Lore, Family Melodrama, and Fangirls

Supernatural premiered in 2005, the same year that YouTube launched and right in the midst of a boom in fan culture. From the start, the series collected a devoted following. Fan culture, though, doesn’t just comprise people who watch the show regularly or even who wait for it each week and re-watch when the can. It also encompasses the creative, transformative side of fandom—fanfiction, fan art, and conventions. Henry Jenkins, leading scholar in fan theory (and faculty from my MA program at USC), discusses the series here just after its launch. Katherine Larsen and Lynn S. Zubernis have written both Fangasm: Supernatural Fangirls, and Fandom At The Crossroads: Celebration, Shame and Fan/Producer Relationships talking specifically about Supernatural and fan communities. One explanation Jenkins gives (via a survey of his regular blog readers) for the show’s popularity particularly in fandom is that it’s equal parts horror and family melodrama, particularly masculine family melodrama. This isn’t the first time these two genres have been linked, Vivianne Sobchack connects them (and science fiction) temporally, with horror existing in the past and melodrama in the present. Supernatural premiered four years into the “War on Terror,” the rhetoric for which was an amalgam of revenge and deterrence; revenge situating it in the past and deterrence actively preventing the future. Supernatural follows two brothers searching for their father, trying to navigate their own fraught relationship, avenging their mother’s death, and battling ancient monsters. None of these narrative motives places us in or even looks toward the future. A good deal of the show, in fact, is devoted to dead-end conversations about what each brother will do once they’ve accomplished their immediate goal; there are some vague answers like going back to school or living a “normal life,” but it’s clear that these are all non-starters, that there’s no such thing as getting out of the monster-hunting life. Where True Blood situates itself in its politico-historical context explicitly, Supernatural uses blended genre conventions and ongoing narrative conflicts to mimic the language and ideologies of the era in which it was created.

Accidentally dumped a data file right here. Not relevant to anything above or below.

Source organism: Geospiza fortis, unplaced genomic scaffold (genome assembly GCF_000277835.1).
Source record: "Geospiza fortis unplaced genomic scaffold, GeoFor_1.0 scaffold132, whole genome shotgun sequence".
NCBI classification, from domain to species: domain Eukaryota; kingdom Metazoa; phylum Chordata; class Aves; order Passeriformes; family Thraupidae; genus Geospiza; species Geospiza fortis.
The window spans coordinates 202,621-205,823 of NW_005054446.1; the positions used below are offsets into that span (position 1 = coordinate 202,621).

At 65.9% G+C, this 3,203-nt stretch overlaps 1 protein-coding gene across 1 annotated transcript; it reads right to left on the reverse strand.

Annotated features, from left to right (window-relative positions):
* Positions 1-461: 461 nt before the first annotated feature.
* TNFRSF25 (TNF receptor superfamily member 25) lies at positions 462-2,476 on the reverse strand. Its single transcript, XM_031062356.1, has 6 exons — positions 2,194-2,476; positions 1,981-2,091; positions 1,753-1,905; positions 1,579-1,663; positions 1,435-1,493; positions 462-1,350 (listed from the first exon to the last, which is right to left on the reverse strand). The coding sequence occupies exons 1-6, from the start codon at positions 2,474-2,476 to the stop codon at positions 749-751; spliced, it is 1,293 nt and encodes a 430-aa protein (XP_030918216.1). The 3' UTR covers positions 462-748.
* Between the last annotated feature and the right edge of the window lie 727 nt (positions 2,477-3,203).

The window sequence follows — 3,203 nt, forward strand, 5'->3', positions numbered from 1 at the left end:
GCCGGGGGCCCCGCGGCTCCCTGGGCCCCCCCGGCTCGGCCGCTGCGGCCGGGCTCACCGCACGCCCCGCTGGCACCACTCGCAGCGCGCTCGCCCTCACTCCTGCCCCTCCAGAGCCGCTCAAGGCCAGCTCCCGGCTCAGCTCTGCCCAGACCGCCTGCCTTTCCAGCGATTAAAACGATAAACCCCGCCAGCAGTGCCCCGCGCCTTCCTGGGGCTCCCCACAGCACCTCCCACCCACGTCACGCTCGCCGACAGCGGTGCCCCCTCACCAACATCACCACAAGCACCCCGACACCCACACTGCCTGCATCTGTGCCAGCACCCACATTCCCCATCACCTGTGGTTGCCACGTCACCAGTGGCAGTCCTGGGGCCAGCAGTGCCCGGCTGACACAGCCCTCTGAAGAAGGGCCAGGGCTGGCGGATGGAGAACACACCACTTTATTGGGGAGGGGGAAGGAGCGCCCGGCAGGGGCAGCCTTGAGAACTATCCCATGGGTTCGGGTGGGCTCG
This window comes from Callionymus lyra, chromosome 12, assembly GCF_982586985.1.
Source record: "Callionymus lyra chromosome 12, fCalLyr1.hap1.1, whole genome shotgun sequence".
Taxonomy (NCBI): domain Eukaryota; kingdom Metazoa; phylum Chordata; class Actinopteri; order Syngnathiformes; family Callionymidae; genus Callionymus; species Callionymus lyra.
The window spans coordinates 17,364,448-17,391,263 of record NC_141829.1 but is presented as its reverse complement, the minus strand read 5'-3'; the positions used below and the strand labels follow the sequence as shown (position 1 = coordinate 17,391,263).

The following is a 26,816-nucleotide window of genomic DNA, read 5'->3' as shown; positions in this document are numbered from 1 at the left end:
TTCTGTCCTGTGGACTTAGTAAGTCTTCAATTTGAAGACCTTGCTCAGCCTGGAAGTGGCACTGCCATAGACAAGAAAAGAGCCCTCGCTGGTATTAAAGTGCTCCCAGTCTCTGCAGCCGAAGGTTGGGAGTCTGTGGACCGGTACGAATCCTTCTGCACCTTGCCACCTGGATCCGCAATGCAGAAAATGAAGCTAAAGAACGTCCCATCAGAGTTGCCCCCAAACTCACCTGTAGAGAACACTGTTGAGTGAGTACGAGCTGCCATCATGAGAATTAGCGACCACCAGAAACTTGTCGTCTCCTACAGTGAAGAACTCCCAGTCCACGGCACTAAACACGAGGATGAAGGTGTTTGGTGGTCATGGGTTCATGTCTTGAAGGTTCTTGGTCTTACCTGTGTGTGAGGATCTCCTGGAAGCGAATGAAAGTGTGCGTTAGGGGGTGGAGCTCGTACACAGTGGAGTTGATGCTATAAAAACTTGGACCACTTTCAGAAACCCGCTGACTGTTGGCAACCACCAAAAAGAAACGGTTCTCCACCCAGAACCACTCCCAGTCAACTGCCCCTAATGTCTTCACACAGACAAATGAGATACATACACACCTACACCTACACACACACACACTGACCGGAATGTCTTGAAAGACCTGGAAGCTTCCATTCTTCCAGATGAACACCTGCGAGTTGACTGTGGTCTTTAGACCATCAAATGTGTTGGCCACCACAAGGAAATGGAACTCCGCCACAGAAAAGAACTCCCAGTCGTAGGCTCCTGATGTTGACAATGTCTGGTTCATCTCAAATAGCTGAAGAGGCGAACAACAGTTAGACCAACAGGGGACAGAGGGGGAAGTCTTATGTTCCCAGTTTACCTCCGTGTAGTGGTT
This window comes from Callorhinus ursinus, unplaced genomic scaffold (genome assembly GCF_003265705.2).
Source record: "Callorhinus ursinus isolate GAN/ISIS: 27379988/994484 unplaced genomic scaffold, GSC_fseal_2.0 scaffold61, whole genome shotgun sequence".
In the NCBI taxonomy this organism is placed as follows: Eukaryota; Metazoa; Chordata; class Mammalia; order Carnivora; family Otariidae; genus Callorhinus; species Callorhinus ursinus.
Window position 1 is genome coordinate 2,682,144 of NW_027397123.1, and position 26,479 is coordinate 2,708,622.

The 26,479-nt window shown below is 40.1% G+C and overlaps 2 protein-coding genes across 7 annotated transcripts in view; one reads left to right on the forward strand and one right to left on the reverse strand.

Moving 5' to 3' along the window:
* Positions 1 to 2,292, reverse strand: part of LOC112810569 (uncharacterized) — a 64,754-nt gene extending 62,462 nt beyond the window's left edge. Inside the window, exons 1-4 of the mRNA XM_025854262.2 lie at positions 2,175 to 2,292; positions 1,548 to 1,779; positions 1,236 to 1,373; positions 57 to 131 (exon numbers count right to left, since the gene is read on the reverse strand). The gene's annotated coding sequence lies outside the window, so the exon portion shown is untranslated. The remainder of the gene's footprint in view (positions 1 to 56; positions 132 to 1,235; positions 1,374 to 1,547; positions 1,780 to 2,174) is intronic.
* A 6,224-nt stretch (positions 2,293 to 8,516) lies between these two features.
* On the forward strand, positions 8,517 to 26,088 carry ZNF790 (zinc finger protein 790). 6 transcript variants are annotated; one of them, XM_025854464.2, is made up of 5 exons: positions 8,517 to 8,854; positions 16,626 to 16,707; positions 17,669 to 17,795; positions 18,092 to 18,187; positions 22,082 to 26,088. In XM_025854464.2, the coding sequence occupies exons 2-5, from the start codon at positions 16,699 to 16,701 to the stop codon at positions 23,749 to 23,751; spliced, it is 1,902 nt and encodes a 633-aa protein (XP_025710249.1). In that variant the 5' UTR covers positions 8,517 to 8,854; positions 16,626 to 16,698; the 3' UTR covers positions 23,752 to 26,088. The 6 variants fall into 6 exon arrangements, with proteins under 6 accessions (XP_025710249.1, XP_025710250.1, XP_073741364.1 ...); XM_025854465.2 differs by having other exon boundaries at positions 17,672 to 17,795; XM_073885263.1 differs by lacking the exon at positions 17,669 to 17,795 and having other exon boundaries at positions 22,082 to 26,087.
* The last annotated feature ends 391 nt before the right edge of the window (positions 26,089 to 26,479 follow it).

*I may have some major issues with True Blood, but it stars two of my favorite out bi+ women in Hollywood, Anna Paquin and Evan Rachel Wood. Just like with Bex Taylor-Klaus in MTV’s Scream, there’s always a place in my heart for bi+ women on screen, no matter my other feelings about the show.

Author: Geneveive Newman

Image Credit: HBO Enterprises © 2008